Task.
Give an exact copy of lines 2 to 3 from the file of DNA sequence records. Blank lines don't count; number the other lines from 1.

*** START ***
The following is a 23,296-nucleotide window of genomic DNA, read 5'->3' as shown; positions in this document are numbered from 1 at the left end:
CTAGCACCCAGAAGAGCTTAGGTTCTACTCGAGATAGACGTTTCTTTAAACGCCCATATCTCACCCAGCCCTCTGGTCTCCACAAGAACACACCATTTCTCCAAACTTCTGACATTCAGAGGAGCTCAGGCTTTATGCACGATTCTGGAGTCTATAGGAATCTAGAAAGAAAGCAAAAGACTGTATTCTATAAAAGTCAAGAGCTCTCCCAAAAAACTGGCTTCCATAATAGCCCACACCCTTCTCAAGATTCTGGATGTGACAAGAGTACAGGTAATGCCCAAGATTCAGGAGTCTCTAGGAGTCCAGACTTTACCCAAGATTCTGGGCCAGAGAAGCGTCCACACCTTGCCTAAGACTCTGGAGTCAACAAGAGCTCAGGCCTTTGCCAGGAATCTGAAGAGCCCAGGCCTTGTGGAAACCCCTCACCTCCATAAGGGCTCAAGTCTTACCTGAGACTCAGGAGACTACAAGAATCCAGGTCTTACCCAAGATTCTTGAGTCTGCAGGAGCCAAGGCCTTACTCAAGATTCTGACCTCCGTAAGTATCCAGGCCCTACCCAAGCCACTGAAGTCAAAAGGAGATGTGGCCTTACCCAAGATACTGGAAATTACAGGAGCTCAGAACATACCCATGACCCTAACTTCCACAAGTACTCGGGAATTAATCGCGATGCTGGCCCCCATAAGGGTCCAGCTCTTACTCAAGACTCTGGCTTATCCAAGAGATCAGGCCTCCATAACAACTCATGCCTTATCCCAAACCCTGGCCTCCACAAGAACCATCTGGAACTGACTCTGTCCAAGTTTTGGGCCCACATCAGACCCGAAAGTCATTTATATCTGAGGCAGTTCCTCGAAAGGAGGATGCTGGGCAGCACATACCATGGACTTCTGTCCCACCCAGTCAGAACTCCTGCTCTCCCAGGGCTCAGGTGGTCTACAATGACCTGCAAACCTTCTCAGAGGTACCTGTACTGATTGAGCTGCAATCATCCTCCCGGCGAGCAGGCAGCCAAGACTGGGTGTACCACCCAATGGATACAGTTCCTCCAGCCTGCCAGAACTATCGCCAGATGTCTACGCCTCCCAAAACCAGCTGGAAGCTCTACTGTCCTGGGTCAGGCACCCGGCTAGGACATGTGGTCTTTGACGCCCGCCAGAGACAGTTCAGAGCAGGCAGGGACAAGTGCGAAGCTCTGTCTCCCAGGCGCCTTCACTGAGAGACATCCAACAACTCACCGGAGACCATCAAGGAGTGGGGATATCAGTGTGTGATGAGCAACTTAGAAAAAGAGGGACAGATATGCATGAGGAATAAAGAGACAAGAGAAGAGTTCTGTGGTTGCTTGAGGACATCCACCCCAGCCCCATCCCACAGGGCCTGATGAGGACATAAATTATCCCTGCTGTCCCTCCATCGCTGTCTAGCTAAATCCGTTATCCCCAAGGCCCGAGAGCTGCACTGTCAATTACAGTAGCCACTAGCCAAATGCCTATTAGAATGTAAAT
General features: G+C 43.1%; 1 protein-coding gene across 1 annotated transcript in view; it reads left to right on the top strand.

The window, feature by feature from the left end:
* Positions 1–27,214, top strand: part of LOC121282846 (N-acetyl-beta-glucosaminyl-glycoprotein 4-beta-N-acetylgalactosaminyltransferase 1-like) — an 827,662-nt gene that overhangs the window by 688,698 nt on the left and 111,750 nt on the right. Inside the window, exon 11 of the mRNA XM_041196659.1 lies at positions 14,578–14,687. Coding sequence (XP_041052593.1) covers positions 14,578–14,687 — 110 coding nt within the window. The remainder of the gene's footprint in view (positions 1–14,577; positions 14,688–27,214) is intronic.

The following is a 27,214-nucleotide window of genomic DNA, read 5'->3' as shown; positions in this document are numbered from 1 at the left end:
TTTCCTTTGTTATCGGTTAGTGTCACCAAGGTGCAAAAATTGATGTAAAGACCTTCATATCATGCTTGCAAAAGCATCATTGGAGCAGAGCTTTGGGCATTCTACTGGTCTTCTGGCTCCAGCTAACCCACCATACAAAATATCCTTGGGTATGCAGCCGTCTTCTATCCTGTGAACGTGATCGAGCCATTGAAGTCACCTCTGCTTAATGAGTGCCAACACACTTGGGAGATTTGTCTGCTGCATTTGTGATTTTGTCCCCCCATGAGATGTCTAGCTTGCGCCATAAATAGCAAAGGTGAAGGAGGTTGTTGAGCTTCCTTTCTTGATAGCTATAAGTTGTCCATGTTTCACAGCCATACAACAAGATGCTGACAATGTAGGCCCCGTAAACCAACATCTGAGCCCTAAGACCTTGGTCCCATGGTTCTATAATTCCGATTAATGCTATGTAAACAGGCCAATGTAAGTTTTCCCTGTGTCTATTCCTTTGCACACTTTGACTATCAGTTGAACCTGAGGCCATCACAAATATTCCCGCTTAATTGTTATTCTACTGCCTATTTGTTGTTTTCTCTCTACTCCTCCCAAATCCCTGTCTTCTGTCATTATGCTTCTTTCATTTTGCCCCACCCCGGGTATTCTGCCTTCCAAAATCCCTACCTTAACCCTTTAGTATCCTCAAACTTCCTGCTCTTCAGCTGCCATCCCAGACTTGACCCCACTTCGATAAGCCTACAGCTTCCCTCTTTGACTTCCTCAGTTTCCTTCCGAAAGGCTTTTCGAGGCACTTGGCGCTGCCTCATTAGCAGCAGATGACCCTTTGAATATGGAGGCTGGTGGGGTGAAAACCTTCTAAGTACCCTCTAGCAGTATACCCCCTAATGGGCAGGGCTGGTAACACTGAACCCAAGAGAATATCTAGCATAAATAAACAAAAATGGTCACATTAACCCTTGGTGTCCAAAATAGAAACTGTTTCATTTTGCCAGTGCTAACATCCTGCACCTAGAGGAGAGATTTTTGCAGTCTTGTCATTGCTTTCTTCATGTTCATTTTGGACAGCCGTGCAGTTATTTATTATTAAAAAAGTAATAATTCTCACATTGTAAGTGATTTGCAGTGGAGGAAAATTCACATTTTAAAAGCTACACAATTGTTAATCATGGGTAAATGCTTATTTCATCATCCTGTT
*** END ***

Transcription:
CTAGCACCCAGAAGAGCTTAGGTTCTACTCGAGATAGACGTTTCTTTAAACGCCCATATCTCACCCAGCCCTCTGGTCTCCACAAGAACACACCATTTCTCCAAACTTCTGACATTCAGAGGAGCTCAGGCTTTATGCACGATTCTGGAGTCTATAGGAATCTAGAAAGAAAGCAAAAGACTGTATTCTATAAAAGTCAAGAGCTCTCCCAAAAAACTGGCTTCCATAATAGCCCACACCCTTCTCAAGATTCTGGATGTGACAAGAGTACAGGTAATGCCCAAGATTCAGGAGTCTCTAGGAGTCCAGACTTTACCCAAGATTCTGGGCCAGAGAAGCGTCCACACCTTGCCTAAGACTCTGGAGTCAACAAGAGCTCAGGCCTTTGCCAGGAATCTGAAGAGCCCAGGCCTTGTGGAAACCCCTCACCTCCATAAGGGCTCAAGTCTTACCTGAGACTCAGGAGACTACAAGAATCCAGGTCTTACCCAAGATTCTTGAGTCTGCAGGAGCCAAGGCCTTACTCAAGATTCTGACCTCCGTAAGTATCCAGGCCCTACCCAAGCCACTGAAGTCAAAAGGAGATGTGGCCTTACCCAAGATACTGGAAATTACAGGAGCTCAGAACATACCCATGACCCTAACTTCCACAAGTACTCGGGAATTAATCGCGATGCTGGCCCCCATAAGGGTCCAGCTCTTACTCAAGACTCTGGCTTATCCAAGAGATCAGGCCTCCATAACAACTCATGCCTTATCCCAAACCCTGGCCTCCACAAGAACCATCTGGAACTGACTCTGTCCAAGTTTTGGGCCCACATCAGACCCGAAAGTCATTTATATCTGAGGCAGTTCCTCGAAAGGAGGATGCTGGGCAGCACATACCATGGACTTCTGTCCCACCCAGTCAGAACTCCTGCTCTCCCAGGGCTCAGGTGGTCTACAATGACCTGCAAACCTTCTCAGAGGTACCTGTACTGATTGAGCTGCAATCATCCTCCCGGCGAGCAGGCAGCCAAGACTGGGTGTACCACCCAATGGATACAGTTCCTCCAGCCTGCCAGAACTATCGCCAGATGTCTACGCCTCCCAAAACCAGCTGGAAGCTCTACTGTCCTGGGTCAGGCACCCGGCTAGGACATGTGGTCTTTGACGCCCGCCAGAGACAGTTCAGAGCAGGCAGGGACAAGTGCGAAGCTCTGTCTCCCAGGCGCCTTCACTGAGAGACATCCAACAACTCACCGGAGACCATCAAGGAGTGGGGATATCAGTGTGTGATGAGCAACTTAGAAAAAGAGGGACAGATATGCATGAGGAATAAAGAGACAAGAGAAGAGTTCTGTGGTTGCTTGAGGACATCCACCCCAGCCCCATCCCACAGGGCCTGATGAGGACATAAATTATCCCTGCTGTCCCTCCATCGCTGTCTAGCTAAATCCGTTATCCCCAAGGCCCGAGAGCTGCACTGTCAATTACAGTAGCCACTAGCCAAATGCCTATTAGAATGTAAAT
General features: G+C 43.1%; 1 protein-coding gene across 1 annotated transcript in view; it reads left to right on the top strand.